run_callback :commit do
run_callbacks :save do
# To match ActiveRecord behaviour, after_save callbacks expect
# to see a populated changes hash, after_commit callbacks don't.
# Similarly for destroy
Caching. Maybe this is not a problem for you, but it was a big problem for us. Yammer’s Ruby monolith uses a fork of the RecordCache gem to cache database reads (similar to the more recent IdentityCache gem from Shopify). Without the cache Postgres just can’t keep up, even running on a monster of a DB server, kitted out with FusionIO cards. But RecordCache is deeply entwined with ActiveRecord, so we had to re-implement that. (Sadly this gem is based on a Yammer special caching gem, so we haven’t open-sourced it as it’s not going to be much use to anyone.)
(Side note — as we move function from our Ruby monolith into services we also want to move responsibility for caching out of the monolith. So we store cache entries not in the Ruby-specific marshall format, but using a combination of JSON, MessagePack and ZLib compression, so that it can be read equally well from Java services.)
The rest. new_record? persisted? destroyed? primary_key to_param update_attribute… We wrote up a little module called ActiveRecordMimic that provided re-implementations of little helper methods that we still wanted without cluttering our model with methods that are nothing to do with its domain responsibilities.
!(new_record? || destroyed?)
# This allows us to use this object as a hash key, and for uniq'ing arrays
# See more in https://gist.github.com/dwaller/5474304cfea354a9701d
Step 4: Transition
Nearly there! We have a model now that doesn’t rely on ActiveRecord, but does still access Postgres directly from within a Rails monolith. Gradually we transitioned traffic to go via the new service instead, allowing us to tune performance, server provisioning, circuit breakers, network settings, etc. in a production environment.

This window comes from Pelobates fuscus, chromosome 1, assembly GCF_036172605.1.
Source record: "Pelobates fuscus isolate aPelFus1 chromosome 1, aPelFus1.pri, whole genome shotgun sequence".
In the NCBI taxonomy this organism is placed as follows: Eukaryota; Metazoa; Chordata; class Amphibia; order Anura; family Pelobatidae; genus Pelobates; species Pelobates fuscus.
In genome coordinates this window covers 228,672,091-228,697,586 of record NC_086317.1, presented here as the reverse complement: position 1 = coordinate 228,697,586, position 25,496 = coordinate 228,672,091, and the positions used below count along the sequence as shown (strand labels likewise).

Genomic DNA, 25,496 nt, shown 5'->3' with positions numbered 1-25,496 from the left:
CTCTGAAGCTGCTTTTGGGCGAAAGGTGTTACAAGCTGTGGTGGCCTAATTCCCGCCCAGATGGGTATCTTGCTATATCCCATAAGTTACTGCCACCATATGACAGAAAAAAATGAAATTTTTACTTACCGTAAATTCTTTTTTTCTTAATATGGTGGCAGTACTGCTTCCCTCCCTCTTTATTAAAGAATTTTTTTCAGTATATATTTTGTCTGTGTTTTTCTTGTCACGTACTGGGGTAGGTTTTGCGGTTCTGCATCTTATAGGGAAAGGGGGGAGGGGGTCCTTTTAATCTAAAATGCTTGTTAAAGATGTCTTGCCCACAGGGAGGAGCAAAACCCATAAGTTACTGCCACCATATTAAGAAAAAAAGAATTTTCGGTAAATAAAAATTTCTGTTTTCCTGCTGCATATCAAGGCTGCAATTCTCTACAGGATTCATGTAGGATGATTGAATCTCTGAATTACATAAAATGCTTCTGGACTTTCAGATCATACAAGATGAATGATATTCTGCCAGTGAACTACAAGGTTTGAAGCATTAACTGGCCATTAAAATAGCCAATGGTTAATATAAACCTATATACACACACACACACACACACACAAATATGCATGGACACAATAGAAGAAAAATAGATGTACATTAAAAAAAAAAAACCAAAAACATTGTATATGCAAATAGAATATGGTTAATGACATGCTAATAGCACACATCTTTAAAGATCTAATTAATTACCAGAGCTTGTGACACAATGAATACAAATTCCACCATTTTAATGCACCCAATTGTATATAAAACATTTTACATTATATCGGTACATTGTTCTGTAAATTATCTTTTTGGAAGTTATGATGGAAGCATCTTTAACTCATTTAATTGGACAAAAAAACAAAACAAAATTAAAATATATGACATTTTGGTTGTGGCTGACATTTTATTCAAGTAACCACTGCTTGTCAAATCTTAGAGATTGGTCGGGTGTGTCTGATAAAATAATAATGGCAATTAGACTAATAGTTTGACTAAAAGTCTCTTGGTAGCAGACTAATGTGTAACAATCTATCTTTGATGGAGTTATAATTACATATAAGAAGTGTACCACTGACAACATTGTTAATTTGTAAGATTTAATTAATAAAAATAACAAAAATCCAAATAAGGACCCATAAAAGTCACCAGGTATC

(There are a myriad of ways of doing a gradual transition. We switched code based on user IDs (our own to start with!) before moving on to checking the last digit of the ID — allowing us to roll out 10% at a time. And we always had a kill-switch, so we could revert to the old code path at a moment’s notice.)
So long, and thanks for all the records
It’s easy to underestimate how much ActiveRecord gives you. It may encourage you towards designs that you regret later, but it does so much heavy lifting. It’s only when you try to quit that it become clear how much you’re reliant on it!
This is not a blog post on application architecture. There are already a lot of those! The end result still follows the Active Record pattern, just loading the data from a service instead of the database. It’s not the end state for Yammer either, just a step along the way to a messaging pipeline that is better decomposed into services. With message data exposed directly through a simple, extremely fast HTTP service we have already started to use that data in other services, pushing towards a faster, more resilient messaging infrastructure for our users.
It took a lot of effort, but it was possible, and a valuable move. I hope that this case study gives you some of the tools and confidence to break away from ActiveRecord when the time is right for you!
David Waller is a senior engineer in the Yammer London office.